Tag Archives: NASA

NASA Gateway

Northrop Grumman Corporation has been awarded a contract by NASA to execute the preliminary design and development of the Habitation and Logistics Outpost (HALO). It is to be deployed in lunar orbit as the first crew module of the NASA Gateway, a space station orbiting the moon providing vital support for long-term human exploration of the lunar surface and deep space. This award is a follow-on to the Next Space Technologies for Exploration Partnerships 2 (NextSTEP-2) Appendix A contract. A subsequent modification will be definitized for the fabrication, assembly, and delivery of the HALO module.

Northrop Grumman Awarded NASA Contract to Provide First Crew Module for Artemis Program Gateway

The HALO design is derived from Northrop Grumman’s highly successful Cygnus spacecraft, a human-capable vehicle that delivers supplies, spare equipment and scientific experiments to the International Space Station with 13 successful missions to date.

«The success of our Cygnus spacecraft and its active production line helps to enable Northrop Grumman to deliver the HALO module», said Steve Krein, vice president, civil and commercial satellites, Northrop Grumman. «HALO is an essential element in NASA’s long-term exploration of deep-space, and our HALO program team will continue its work in building and delivering this module in partnership with NASA».

Building off of Cygnus’ heritage pressurized cargo module, Northrop Grumman added command and control capabilities, including environmental control and life support systems, which, when coupled with NASA’s Orion spacecraft capabilities, can sustain up to four astronauts for up to 30 days as they embark on, and return from, expeditions to the lunar surface. By leveraging the active Cygnus production line, Northrop Grumman has the unique capability of providing an affordable and reliable HALO module in the timeframe needed to support NASA’s Artemis program.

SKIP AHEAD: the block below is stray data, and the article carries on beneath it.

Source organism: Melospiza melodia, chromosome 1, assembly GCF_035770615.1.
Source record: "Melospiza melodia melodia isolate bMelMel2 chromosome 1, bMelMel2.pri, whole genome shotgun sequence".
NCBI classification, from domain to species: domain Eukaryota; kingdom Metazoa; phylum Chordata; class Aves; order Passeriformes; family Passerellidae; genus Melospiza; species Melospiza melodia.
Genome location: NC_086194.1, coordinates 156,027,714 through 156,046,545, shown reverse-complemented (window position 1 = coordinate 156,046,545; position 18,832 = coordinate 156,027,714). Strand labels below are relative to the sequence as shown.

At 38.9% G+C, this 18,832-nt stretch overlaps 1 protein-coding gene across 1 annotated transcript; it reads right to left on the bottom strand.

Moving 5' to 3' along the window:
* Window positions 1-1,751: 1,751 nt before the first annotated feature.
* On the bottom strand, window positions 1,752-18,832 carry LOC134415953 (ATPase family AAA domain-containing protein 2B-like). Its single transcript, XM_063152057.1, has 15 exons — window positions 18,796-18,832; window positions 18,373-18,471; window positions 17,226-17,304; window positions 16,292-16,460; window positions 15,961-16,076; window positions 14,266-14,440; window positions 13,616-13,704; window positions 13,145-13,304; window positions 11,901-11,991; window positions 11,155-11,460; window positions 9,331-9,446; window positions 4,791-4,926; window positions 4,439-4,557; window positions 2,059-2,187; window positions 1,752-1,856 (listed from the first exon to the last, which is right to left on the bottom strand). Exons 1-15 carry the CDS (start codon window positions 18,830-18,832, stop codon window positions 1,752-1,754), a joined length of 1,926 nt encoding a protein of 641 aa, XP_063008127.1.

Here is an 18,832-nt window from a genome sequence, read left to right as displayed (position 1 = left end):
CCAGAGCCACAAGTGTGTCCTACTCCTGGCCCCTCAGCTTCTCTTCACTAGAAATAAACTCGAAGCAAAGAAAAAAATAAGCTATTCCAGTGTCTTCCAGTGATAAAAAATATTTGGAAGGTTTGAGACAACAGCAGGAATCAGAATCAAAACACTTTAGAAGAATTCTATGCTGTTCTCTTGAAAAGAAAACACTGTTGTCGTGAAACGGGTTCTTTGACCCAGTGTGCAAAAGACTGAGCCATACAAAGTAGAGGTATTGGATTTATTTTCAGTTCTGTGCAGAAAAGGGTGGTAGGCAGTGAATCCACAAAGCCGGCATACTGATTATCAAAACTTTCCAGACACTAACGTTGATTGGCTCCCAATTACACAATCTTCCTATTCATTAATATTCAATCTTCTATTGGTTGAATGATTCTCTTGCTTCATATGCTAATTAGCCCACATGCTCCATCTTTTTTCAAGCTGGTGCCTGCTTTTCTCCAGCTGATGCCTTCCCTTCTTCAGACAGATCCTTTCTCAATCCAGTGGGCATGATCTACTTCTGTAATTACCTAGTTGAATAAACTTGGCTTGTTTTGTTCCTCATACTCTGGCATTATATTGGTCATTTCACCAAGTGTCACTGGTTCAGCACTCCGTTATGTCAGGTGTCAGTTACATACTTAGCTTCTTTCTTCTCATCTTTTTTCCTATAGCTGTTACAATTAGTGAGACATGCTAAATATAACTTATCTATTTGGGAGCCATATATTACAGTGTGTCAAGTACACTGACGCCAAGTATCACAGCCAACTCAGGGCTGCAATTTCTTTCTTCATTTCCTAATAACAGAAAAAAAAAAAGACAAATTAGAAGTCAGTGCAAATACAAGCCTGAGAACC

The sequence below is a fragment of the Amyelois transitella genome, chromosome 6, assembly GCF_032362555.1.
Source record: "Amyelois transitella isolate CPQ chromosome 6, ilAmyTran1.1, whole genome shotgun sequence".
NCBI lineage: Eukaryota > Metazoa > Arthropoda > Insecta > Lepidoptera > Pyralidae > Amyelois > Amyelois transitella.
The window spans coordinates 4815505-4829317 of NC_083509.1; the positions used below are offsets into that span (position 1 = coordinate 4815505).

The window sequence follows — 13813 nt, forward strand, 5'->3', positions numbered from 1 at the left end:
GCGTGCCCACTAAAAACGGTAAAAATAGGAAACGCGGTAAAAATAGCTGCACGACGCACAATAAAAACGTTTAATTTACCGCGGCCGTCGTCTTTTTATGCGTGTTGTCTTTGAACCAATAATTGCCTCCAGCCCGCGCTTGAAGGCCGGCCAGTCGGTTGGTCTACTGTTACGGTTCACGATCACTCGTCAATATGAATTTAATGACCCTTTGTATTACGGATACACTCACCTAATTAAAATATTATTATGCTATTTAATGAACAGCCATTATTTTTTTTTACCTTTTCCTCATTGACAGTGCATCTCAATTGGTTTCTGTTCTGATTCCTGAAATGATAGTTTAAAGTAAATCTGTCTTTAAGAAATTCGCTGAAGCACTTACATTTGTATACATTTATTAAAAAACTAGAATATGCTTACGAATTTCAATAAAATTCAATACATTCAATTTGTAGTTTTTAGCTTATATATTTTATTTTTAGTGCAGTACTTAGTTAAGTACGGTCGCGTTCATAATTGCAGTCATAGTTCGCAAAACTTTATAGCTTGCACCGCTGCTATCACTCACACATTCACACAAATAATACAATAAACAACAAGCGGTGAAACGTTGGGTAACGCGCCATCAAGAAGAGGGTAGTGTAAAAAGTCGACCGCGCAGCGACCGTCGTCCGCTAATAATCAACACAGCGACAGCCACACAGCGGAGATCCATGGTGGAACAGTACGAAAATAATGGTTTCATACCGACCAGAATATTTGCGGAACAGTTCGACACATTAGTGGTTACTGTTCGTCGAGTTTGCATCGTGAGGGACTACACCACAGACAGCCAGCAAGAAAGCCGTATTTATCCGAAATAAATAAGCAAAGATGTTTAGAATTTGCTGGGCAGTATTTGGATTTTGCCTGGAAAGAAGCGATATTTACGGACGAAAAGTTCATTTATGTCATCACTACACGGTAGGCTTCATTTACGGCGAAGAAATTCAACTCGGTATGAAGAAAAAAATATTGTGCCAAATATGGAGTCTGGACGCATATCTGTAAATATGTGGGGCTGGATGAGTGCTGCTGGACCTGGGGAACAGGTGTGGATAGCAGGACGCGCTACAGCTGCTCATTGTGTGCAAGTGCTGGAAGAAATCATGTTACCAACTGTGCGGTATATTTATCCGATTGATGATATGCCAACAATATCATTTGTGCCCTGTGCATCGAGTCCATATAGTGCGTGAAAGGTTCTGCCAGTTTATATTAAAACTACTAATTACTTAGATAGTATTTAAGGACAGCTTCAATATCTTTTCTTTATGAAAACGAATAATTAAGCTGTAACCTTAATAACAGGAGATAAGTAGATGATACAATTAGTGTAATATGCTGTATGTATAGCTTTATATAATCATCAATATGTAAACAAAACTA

The HALO module represents a critical component of NASA’s Gateway serving as both a crew habitat and docking hub for cislunar spacecraft, or spacecraft that navigate between the Earth and the moon. HALO will feature three docking ports for visiting spacecraft, including the Orion spacecraft and other lunar support vehicles.

From the first lunar lander to the space shuttle boosters, to supplying the International Space Station with vital cargo, Northrop Grumman has pioneered new products and ideas that have been put into orbit, on the moon, and in deep space for more than 50 years. As a part of NASA’s Artemis program, we are building on our mission heritage with new innovations to enable NASA to return humans to the moon, with the ultimate goal of human exploration of Mars.

Northrop Grumman solves the toughest problems in space, aeronautics, defense and cyberspace to meet the ever evolving needs of our customers worldwide. Our 90,000 employees define possible every day using science, technology and engineering to create and deliver advanced systems, products and services.

Service Module